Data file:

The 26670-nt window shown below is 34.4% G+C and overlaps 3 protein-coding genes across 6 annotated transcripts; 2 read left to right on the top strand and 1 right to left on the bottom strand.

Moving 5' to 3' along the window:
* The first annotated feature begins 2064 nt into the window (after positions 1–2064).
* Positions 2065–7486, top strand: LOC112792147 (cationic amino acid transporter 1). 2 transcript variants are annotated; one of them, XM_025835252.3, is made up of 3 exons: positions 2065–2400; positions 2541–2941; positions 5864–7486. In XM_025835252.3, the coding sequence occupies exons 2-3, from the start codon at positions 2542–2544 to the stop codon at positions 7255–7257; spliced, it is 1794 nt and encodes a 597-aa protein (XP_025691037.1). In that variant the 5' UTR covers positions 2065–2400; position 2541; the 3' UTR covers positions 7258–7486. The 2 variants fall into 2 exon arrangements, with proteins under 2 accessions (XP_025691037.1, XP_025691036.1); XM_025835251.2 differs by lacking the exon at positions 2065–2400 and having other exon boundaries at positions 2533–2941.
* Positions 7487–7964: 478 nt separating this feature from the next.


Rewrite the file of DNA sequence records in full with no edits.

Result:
The 26670-nt window shown below is 34.4% G+C and overlaps 3 protein-coding genes across 6 annotated transcripts; 2 read left to right on the top strand and 1 right to left on the bottom strand.

Moving 5' to 3' along the window:
* The first annotated feature begins 2064 nt into the window (after positions 1–2064).
* Positions 2065–7486, top strand: LOC112792147 (cationic amino acid transporter 1). 2 transcript variants are annotated; one of them, XM_025835252.3, is made up of 3 exons: positions 2065–2400; positions 2541–2941; positions 5864–7486. In XM_025835252.3, the coding sequence occupies exons 2-3, from the start codon at positions 2542–2544 to the stop codon at positions 7255–7257; spliced, it is 1794 nt and encodes a 597-aa protein (XP_025691037.1). In that variant the 5' UTR covers positions 2065–2400; position 2541; the 3' UTR covers positions 7258–7486. The 2 variants fall into 2 exon arrangements, with proteins under 2 accessions (XP_025691037.1, XP_025691036.1); XM_025835251.2 differs by lacking the exon at positions 2065–2400 and having other exon boundaries at positions 2533–2941.
* Positions 7487–7964: 478 nt separating this feature from the next.